A turning point, by contrast, is new information that is so forceful and, often, surprising, that it turns the story in a new direction. Things can no longer continue as they are.

“Turning points are beefed-up dramatic beats that turn the direction of a story.”

In our above-mentioned example, imagine our protagonist opening the door to have his mother reveal to him that his fiancé has just told her that she’s leaving him for another man. In a love story, that would constitute a turning point – a beat on steroids that changes the direction of the story.

Not all turning points come from outer events. Sometimes a sudden insight about some hitherto hidden truth about a character’s life can turn the story on its head – as in Benjamin Vlahos’ realisation about his true ancestry in The Nostalgia of Time Travel.

Summary

The dramatic beat is a small but significant unit of action and reaction in a scene. Turning points, by contrast, are beefed-up beats that change the direction of the story.

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Dialogue continuity – how to achieve it.

Dialogue continuity in Independence Day.
Dialogue continuity in Independence Day.

Dialogue is such an important part of successful storytelling that it has generated countless of books and courses in how to achieve it.

Today I want to touch upon one aspect of good dialogue – what Dwight V. Swain calls dialogue continuity in his book, Film Scriptwriting – A Practical Manual.

Swain suggests that one of the markers of good dialogue is continuity. That is, each speech, be it short or long, acknowledges the one preceding it in some direct or indirect way. 

There are several ways to achieve this. Below are two of the most common – repetition of a word or phrase, and a question / answer structure:

In Independence Day the President of the United States questions an alien who is speaking through a surrogate:

President: Can there be a peace between us?
Alien: Peace? No peace.
President: What is it you want us to do?
Alien: Die. Die.

Here, the clipped berevity embedded in the question and answer format, and the repetition of the word ”peace” and ”die” ties each line to the one preceding it with no possibility of drift.

“The techniques of question & answer, and repetition, are effective ways to create dialogue continuity in your novels and screenplays.”

In Unforgiven, William Munny, a hired killer, is told that his old friend, Ned Logan, whom he talked into joining him for a contract job to take revenge on some cowboys for the beating and scarring of a prostitute, has been killed by the Sheriff, Little Bill, and his men. This, despite the fact that Ned had withdrawn from the contract earlier without having harmed anyone. The news is a major turning point in the story:

Prostitute: Ned? He’s dead.
Munny: What do you mean he’s dead? He went south yesterday, he ain’t dead.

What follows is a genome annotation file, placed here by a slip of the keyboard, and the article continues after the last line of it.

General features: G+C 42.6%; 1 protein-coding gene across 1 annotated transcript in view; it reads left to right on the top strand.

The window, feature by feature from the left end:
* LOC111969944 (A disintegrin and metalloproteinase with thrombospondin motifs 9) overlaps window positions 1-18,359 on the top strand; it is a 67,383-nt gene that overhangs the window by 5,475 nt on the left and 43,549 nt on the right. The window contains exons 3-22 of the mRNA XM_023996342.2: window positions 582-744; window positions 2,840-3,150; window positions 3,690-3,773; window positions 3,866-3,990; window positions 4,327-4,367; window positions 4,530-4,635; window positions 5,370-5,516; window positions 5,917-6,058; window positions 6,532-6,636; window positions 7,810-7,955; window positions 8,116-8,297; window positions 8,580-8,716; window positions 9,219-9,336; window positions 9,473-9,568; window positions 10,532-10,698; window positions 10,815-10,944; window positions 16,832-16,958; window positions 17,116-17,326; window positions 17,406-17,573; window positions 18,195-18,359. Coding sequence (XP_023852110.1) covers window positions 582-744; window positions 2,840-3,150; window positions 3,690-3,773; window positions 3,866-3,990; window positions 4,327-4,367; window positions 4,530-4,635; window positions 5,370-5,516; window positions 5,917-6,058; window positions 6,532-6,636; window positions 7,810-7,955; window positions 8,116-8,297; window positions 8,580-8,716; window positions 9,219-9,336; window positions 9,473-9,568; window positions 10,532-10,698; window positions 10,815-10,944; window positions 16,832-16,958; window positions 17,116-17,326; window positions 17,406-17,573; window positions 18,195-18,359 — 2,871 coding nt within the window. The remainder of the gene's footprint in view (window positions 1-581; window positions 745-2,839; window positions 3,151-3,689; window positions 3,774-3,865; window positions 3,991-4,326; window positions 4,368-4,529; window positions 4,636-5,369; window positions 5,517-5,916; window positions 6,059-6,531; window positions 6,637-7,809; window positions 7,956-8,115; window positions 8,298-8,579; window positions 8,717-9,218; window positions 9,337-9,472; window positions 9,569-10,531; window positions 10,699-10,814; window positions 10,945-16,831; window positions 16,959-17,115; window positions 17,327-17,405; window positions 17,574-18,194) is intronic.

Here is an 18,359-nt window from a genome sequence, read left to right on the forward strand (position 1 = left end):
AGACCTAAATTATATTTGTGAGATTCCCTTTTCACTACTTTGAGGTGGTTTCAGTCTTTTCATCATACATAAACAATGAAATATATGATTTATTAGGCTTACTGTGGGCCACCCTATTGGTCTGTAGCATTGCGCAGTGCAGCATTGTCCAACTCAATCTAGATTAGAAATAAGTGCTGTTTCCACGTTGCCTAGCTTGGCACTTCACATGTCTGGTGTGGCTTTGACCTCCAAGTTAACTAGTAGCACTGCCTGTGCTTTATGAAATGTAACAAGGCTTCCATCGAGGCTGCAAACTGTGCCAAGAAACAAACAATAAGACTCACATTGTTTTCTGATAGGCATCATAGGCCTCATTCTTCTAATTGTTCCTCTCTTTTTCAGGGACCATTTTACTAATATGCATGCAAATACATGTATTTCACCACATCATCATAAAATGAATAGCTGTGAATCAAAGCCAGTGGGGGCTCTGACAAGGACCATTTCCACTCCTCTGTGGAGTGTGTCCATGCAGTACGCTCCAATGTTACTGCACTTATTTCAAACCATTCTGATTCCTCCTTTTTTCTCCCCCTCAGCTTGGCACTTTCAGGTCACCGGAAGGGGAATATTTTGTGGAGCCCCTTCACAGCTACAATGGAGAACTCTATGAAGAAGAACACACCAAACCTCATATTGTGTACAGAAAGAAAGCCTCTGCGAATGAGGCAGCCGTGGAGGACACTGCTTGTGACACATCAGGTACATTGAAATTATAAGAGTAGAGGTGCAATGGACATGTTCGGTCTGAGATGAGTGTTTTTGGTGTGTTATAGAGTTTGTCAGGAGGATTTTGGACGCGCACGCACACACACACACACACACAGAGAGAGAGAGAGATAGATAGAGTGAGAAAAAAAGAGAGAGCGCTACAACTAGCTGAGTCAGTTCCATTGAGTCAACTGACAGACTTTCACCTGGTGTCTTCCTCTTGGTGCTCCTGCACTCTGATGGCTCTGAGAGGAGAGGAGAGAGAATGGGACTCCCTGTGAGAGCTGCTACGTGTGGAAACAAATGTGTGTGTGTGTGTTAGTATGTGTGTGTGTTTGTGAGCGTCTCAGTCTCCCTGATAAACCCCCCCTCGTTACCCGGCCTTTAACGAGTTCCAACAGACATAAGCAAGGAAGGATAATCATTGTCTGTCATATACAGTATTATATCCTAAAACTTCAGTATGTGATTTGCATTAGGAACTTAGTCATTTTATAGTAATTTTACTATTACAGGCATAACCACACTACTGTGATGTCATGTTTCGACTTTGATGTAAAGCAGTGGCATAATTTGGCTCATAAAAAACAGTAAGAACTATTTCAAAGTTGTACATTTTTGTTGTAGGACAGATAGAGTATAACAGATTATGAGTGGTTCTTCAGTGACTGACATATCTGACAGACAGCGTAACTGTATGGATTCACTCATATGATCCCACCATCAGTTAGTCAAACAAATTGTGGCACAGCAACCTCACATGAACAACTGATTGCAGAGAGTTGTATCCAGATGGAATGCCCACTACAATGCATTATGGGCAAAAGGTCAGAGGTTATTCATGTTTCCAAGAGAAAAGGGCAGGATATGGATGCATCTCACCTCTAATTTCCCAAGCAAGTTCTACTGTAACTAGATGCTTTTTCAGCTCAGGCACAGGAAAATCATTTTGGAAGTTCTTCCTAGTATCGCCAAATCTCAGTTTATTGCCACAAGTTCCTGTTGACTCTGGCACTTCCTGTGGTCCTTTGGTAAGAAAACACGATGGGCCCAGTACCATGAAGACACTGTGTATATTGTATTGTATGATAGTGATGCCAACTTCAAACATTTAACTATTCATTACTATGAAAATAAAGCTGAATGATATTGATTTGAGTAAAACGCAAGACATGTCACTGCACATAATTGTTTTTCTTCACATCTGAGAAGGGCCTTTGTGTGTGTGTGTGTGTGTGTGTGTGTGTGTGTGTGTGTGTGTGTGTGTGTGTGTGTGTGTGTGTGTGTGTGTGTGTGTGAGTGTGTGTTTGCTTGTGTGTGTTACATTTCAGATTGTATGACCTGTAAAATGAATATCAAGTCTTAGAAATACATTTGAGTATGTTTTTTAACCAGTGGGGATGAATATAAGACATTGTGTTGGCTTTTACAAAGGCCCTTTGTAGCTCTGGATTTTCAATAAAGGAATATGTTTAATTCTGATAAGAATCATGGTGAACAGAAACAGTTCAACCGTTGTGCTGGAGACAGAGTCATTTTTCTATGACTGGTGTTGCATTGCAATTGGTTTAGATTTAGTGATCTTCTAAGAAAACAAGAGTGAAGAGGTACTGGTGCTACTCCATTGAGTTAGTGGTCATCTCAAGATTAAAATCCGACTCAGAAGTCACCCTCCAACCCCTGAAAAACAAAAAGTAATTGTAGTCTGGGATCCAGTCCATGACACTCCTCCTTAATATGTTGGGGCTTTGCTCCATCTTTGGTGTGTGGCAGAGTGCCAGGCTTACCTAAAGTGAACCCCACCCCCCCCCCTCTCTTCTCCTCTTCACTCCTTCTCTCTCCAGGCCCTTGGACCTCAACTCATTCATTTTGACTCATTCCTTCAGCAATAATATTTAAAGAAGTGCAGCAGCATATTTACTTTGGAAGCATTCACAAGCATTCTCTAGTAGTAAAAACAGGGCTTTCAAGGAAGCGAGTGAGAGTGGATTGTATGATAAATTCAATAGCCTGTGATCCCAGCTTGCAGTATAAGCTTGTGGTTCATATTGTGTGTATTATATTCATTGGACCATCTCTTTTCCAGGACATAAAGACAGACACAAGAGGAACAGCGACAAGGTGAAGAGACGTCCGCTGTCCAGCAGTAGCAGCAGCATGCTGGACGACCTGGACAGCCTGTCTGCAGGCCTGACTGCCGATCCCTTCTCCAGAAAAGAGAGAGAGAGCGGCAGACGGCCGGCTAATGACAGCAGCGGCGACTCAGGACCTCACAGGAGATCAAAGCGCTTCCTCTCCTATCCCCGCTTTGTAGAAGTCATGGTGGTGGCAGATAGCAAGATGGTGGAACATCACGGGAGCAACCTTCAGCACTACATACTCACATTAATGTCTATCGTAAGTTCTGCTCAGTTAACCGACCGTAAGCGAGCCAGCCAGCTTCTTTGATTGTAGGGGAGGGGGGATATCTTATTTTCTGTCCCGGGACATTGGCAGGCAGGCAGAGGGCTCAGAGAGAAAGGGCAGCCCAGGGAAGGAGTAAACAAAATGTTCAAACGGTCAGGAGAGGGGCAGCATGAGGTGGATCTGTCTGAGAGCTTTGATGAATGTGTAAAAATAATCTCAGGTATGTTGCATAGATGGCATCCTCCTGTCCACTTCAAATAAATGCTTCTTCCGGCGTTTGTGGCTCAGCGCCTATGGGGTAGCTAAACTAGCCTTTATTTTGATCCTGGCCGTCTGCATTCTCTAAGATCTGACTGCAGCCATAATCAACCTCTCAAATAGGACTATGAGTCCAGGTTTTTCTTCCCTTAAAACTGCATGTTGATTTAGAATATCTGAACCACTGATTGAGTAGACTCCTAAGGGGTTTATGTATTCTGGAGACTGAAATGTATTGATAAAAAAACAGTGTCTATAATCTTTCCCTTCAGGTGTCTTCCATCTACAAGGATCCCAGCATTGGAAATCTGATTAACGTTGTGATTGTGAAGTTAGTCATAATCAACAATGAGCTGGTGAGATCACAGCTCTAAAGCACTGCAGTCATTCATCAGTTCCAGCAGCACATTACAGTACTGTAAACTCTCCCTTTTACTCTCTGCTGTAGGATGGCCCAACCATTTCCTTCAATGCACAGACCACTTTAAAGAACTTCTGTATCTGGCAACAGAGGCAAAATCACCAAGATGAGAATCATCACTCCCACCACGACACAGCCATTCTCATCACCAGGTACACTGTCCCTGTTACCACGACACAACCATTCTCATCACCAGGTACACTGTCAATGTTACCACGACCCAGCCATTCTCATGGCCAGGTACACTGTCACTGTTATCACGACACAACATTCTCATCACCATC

Prostitute: They killed him. I thought you knew that.
Munny: Nobody killed Ned. He didn’t kill anyone. He went south yesterday. Why would anybody kill Ned? Who killed him?

There are other ways to turbo-charge dialogue – pregnant pauses, misdirection, change of subject, subtext, but in all cases the important thing to remember is that each piece of effective dialogue should, at the very least, hook tightly into the next. Question / answer and repetition of specific words are two of the most common ways to achieve this.

Summary

The techniques of question/answer and repetition are effective ways to create dialogue continuity in your novels and screenplays.

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One-page proposal – how to write it.

The one-page proposal
The one-page proposal.

What is a one-page proposal?

Producers and publishers have limited time at their disposal. They continuously receive requests to read new work, most of which they eventually reject. The one-page proposal is designed to capture their attention at a glance.

Think of the one page proposal as a selling document designed to hook the reader through the power and originality of your story idea—it doesn’t necessarily have to tell the whole story. The intention of this document is to impress the reader enough to have her request the fuller treatment, or, the first draft of your story. A proposal, therefore, must not be confused with a one page synopsis in that it isn’t designed to summarise the entire story. Rather, a proposal ought to fit on a single side of A4 paper or, on a single screen, and contain a lot of white space—in other words, appear uncluttered and be easy to read.

”The one-page proposal is a marketing document intend to interest agents, publishers, and producers in a story.”

Most importantly, the one-page proposal ought to: 

1. Contain a powerful log-line.

2. Propel the reader into imagining the entire project. It should set up the location, period, mood, and genre of the story. The more vivid and engaging the description contained in the proposal, the better the chance that it will hook and ignite the reader’s interest in it.

3. Identify the target audience/ reader

4. Contain the main story question—e.g. Will Maverick and his team of ace pilots succeed in bombing a foreign country’s unsanctioned uranium enrichment plant? (Top Gun: Maverick.) In the case of a movie or television script proposal: Reveal if any production elements that are already attached, such as actors, director, producer, or, are interested in the project.

Summary

The one-page proposal is intended to create interest in your project without taking up too much time. A successful proposal results in the agent, publisher, or producer asking for the treatment or first draft of your story.